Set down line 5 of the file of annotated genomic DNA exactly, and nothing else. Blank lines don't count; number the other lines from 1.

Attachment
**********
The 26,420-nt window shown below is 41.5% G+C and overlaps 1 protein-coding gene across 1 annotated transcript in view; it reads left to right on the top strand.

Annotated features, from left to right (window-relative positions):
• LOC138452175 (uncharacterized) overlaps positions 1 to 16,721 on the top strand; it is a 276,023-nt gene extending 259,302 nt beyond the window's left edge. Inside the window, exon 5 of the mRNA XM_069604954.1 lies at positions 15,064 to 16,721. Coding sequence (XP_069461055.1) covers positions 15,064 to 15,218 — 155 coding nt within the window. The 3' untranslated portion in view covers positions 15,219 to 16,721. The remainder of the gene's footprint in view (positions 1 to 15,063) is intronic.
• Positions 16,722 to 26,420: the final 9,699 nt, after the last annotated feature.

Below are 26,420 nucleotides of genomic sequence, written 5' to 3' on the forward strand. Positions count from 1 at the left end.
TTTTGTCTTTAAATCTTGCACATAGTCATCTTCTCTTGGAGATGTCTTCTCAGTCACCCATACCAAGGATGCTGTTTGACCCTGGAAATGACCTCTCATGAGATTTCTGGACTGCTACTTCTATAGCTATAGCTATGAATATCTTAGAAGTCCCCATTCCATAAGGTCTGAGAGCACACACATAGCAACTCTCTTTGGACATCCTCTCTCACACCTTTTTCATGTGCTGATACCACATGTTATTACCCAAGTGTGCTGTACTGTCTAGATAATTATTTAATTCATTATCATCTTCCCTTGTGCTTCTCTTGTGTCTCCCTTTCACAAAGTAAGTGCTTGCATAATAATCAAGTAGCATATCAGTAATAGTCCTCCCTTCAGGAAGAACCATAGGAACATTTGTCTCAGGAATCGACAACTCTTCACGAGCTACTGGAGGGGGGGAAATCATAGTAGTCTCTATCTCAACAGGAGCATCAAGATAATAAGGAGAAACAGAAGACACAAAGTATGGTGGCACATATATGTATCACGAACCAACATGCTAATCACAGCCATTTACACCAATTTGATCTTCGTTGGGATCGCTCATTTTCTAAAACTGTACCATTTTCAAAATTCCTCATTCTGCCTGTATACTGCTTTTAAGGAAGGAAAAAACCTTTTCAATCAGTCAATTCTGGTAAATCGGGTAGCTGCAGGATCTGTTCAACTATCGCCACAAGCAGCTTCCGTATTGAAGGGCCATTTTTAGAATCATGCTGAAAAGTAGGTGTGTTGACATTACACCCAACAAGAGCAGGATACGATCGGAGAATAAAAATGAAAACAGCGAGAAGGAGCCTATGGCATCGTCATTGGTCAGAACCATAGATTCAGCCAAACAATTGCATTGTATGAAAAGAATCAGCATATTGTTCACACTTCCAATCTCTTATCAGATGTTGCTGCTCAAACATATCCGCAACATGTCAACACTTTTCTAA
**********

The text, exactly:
Below are 26,420 nucleotides of genomic sequence, written 5' to 3' on the forward strand. Positions count from 1 at the left end.